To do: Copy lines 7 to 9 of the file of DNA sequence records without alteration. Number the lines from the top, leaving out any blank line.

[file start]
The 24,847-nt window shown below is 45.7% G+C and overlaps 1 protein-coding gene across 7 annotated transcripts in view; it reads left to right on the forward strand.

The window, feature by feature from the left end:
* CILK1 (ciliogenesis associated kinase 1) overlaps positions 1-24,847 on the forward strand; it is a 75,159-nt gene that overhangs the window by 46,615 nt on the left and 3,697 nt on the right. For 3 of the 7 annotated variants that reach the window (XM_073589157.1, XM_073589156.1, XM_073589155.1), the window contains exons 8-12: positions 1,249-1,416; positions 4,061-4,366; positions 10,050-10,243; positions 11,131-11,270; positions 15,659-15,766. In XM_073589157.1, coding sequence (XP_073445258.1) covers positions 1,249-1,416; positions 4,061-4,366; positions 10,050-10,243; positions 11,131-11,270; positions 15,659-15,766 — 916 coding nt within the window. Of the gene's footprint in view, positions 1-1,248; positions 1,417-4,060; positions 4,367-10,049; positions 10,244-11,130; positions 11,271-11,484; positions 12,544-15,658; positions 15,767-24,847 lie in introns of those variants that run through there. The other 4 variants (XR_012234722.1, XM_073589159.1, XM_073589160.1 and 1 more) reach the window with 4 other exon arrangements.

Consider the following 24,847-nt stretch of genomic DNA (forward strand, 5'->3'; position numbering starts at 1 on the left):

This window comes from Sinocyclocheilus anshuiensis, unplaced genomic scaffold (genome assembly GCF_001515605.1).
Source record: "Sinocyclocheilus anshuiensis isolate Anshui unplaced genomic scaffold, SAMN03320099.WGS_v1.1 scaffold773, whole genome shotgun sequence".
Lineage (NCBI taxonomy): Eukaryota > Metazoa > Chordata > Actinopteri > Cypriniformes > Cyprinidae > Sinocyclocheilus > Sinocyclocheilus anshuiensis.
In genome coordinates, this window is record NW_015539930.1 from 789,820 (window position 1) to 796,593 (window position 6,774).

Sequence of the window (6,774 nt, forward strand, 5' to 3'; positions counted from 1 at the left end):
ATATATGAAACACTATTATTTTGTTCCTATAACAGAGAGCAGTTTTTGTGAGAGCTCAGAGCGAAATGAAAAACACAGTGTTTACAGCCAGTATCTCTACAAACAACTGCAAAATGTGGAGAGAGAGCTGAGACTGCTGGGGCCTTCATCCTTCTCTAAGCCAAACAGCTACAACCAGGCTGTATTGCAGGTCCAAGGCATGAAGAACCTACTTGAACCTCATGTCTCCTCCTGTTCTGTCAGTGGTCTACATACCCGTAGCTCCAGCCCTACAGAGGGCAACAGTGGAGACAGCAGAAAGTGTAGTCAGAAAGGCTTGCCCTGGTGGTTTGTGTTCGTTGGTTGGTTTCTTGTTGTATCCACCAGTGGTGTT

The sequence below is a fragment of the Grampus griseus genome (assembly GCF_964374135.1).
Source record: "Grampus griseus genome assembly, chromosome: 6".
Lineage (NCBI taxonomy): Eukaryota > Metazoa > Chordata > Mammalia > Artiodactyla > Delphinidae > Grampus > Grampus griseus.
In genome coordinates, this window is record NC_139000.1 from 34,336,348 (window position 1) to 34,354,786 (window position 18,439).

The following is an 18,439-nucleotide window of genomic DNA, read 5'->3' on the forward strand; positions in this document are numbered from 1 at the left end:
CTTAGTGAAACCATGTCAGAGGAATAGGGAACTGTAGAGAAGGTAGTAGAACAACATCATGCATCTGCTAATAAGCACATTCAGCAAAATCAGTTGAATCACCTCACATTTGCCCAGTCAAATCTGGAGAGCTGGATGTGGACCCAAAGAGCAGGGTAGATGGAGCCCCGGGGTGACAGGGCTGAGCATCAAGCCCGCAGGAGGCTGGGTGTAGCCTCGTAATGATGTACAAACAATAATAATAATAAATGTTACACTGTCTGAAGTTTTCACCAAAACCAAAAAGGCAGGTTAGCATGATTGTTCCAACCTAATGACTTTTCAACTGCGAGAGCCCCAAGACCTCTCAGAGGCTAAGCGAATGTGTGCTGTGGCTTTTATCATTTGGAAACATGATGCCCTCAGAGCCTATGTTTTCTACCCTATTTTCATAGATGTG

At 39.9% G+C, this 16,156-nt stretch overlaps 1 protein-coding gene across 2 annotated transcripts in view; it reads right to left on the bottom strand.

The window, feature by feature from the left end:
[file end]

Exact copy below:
Lineage (NCBI taxonomy): Eukaryota > Metazoa > Chordata > Actinopteri > Cypriniformes > Cyprinidae > Sinocyclocheilus > Sinocyclocheilus anshuiensis.
In genome coordinates, this window is record NW_015539930.1 from 789,820 (window position 1) to 796,593 (window position 6,774).

Sequence of the window (6,774 nt, forward strand, 5' to 3'; positions counted from 1 at the left end):